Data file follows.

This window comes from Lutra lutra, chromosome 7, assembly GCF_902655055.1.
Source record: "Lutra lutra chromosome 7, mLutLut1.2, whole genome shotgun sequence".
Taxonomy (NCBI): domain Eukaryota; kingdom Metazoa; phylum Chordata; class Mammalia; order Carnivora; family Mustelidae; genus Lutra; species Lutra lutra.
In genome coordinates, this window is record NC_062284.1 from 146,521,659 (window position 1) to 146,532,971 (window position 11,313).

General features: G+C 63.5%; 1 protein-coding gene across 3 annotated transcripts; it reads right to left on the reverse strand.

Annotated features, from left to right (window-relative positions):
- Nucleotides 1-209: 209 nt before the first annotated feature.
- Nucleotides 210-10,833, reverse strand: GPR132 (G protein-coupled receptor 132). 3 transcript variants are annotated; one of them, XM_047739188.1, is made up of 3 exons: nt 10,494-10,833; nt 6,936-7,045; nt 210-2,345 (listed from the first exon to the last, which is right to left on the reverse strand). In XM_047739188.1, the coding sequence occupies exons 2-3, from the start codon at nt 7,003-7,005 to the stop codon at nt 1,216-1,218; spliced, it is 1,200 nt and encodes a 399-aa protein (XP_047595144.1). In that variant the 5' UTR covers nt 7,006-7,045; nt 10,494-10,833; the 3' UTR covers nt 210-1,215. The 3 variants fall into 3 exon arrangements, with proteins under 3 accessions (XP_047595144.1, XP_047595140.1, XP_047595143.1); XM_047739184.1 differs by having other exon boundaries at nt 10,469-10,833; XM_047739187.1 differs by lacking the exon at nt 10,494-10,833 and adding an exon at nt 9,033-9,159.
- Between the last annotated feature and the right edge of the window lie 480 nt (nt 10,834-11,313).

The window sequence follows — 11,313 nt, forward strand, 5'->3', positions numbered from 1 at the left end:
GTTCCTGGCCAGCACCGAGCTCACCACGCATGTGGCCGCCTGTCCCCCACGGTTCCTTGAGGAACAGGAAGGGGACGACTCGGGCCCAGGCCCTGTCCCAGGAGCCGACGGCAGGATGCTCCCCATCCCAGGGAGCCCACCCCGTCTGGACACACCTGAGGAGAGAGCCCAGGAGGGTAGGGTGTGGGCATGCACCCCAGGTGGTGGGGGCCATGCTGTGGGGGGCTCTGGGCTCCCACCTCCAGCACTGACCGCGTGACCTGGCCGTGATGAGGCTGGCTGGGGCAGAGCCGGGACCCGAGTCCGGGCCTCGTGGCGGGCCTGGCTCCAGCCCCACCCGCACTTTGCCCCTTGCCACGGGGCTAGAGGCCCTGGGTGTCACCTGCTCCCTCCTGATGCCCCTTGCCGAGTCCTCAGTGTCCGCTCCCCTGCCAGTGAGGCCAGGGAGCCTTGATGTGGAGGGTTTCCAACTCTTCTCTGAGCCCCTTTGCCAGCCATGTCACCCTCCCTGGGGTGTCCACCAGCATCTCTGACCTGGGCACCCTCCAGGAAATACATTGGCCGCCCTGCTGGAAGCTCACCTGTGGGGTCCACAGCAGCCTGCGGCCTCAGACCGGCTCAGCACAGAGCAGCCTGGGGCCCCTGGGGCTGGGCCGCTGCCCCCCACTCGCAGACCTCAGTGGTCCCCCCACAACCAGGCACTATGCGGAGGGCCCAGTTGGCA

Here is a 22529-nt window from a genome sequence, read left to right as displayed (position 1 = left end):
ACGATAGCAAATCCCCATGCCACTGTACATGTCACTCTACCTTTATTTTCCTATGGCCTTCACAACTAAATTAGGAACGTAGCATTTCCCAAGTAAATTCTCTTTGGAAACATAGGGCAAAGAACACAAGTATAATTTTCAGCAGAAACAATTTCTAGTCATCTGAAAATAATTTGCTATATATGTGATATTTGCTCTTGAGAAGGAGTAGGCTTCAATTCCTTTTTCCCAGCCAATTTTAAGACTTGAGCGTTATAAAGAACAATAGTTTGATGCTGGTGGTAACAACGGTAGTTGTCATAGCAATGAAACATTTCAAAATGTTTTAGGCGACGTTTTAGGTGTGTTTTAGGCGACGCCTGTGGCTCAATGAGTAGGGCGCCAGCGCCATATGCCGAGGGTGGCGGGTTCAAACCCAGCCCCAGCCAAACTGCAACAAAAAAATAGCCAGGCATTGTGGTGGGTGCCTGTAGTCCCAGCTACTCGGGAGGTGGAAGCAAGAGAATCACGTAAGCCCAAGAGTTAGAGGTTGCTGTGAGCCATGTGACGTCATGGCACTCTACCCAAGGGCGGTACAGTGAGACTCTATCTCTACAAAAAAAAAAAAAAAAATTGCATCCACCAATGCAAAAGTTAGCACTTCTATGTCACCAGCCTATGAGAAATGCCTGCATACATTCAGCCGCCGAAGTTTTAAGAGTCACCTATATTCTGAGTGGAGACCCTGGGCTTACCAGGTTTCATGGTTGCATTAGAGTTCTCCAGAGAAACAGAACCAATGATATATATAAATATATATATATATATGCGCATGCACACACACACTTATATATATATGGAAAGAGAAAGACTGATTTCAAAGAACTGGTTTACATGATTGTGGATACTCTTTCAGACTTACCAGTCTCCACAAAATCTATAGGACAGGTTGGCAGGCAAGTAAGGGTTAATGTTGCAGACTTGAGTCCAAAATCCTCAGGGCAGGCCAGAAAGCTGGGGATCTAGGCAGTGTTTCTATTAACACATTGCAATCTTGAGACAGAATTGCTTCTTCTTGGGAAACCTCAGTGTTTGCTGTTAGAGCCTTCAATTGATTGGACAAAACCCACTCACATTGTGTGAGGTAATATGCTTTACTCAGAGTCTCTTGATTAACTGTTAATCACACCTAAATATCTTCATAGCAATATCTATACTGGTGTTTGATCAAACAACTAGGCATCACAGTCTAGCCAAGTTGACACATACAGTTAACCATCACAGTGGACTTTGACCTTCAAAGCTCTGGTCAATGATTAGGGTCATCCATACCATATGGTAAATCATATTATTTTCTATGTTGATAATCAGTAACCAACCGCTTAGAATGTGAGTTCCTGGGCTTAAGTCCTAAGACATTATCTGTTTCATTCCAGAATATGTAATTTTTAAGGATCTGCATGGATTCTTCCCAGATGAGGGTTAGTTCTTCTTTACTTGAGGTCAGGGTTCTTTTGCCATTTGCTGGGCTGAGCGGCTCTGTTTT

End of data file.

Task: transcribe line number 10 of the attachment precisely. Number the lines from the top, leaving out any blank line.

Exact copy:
The window sequence follows — 11,313 nt, forward strand, 5'->3', positions numbered from 1 at the left end: